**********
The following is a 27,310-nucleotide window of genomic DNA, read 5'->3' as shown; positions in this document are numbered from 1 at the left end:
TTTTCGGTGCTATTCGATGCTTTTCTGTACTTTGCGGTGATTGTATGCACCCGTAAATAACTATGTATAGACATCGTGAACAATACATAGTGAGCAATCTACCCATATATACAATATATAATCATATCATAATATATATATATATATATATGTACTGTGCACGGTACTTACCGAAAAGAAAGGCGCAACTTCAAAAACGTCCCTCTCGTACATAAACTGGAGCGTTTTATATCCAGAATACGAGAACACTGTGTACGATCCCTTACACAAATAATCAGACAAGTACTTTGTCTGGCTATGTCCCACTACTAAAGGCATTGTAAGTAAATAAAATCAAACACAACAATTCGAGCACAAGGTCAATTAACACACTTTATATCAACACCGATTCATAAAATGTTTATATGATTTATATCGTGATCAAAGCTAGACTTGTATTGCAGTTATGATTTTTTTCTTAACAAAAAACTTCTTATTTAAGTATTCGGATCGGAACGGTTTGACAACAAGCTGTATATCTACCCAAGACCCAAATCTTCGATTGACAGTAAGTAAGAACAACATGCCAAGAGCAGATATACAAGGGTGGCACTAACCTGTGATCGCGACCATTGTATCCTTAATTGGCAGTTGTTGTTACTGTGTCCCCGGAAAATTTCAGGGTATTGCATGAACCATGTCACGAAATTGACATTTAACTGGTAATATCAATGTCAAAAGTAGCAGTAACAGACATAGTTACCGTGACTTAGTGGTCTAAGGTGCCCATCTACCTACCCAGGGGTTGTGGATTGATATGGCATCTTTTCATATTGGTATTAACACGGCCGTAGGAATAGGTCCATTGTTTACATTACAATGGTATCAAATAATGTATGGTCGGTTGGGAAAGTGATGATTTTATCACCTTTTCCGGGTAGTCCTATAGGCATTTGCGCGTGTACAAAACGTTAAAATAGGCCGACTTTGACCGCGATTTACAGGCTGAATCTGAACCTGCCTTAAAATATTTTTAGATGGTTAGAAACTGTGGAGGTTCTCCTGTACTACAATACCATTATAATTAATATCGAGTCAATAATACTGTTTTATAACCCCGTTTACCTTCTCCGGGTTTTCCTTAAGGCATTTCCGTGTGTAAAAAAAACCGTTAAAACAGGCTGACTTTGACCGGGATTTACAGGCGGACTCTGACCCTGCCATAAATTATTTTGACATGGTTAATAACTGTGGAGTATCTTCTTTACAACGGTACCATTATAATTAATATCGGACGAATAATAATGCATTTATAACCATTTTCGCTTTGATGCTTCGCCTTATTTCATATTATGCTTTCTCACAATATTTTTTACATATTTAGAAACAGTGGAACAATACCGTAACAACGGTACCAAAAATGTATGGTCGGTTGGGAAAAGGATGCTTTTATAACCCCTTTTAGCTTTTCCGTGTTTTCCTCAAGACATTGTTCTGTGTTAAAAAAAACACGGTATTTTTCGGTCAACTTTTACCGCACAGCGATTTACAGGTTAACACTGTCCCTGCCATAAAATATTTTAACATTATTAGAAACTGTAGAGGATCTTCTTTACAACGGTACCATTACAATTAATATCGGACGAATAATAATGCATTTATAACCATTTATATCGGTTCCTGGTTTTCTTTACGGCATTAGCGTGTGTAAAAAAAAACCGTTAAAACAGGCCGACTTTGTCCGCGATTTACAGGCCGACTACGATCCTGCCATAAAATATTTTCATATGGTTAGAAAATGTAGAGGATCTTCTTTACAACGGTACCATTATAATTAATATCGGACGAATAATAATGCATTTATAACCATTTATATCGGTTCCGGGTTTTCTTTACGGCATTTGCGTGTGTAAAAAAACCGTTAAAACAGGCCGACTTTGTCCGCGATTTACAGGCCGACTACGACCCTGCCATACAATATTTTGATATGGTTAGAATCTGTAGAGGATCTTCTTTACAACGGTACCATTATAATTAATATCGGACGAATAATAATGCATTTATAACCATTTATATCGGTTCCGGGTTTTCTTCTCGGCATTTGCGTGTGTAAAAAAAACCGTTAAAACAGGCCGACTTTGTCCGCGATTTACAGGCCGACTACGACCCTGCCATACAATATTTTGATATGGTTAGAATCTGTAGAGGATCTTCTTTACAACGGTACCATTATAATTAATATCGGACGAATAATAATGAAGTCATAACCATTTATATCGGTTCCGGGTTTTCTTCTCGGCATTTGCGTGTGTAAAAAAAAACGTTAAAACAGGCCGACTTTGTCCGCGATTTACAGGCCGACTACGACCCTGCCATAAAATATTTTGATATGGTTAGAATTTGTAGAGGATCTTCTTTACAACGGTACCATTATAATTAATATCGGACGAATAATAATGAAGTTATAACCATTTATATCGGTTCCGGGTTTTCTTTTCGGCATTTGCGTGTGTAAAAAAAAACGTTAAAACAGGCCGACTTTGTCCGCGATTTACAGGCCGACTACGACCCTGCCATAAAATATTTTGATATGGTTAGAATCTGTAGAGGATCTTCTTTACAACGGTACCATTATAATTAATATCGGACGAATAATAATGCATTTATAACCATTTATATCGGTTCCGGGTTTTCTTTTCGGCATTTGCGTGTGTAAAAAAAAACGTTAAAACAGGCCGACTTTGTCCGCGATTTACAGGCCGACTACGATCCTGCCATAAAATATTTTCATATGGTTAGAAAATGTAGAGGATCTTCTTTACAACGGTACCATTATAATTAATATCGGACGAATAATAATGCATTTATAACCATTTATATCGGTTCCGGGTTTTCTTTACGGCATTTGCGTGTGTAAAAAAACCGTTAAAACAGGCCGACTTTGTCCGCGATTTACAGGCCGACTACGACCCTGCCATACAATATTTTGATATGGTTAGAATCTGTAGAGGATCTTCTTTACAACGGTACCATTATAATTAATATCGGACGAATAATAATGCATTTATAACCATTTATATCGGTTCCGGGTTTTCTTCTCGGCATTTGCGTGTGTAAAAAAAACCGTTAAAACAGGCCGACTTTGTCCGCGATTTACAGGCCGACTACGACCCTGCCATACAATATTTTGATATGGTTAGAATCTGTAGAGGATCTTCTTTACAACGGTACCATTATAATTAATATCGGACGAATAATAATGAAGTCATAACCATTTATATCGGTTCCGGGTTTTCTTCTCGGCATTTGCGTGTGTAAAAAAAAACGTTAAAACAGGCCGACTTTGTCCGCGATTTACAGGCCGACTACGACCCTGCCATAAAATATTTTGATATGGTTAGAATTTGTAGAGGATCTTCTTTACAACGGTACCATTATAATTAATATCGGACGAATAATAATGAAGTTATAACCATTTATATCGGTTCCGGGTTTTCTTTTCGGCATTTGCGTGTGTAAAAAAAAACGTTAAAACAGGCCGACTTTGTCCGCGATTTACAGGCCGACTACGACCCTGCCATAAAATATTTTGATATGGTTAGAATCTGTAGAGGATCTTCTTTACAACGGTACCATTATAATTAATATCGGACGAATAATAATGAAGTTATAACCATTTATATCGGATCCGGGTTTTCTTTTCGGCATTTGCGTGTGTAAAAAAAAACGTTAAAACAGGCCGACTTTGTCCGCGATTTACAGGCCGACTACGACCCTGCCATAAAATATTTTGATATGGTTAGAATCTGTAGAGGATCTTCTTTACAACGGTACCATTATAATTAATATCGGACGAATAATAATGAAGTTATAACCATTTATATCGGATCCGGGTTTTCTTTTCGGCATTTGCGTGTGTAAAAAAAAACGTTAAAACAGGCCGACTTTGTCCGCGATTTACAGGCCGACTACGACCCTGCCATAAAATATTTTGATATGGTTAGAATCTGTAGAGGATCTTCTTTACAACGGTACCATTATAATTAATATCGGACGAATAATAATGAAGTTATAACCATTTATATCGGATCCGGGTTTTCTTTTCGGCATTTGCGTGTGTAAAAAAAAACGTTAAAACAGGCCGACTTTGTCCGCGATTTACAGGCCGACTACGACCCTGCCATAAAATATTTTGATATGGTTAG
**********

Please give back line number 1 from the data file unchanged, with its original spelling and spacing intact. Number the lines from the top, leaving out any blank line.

The following is a 27,310-nucleotide window of genomic DNA, read 5'->3' as shown; positions in this document are numbered from 1 at the left end: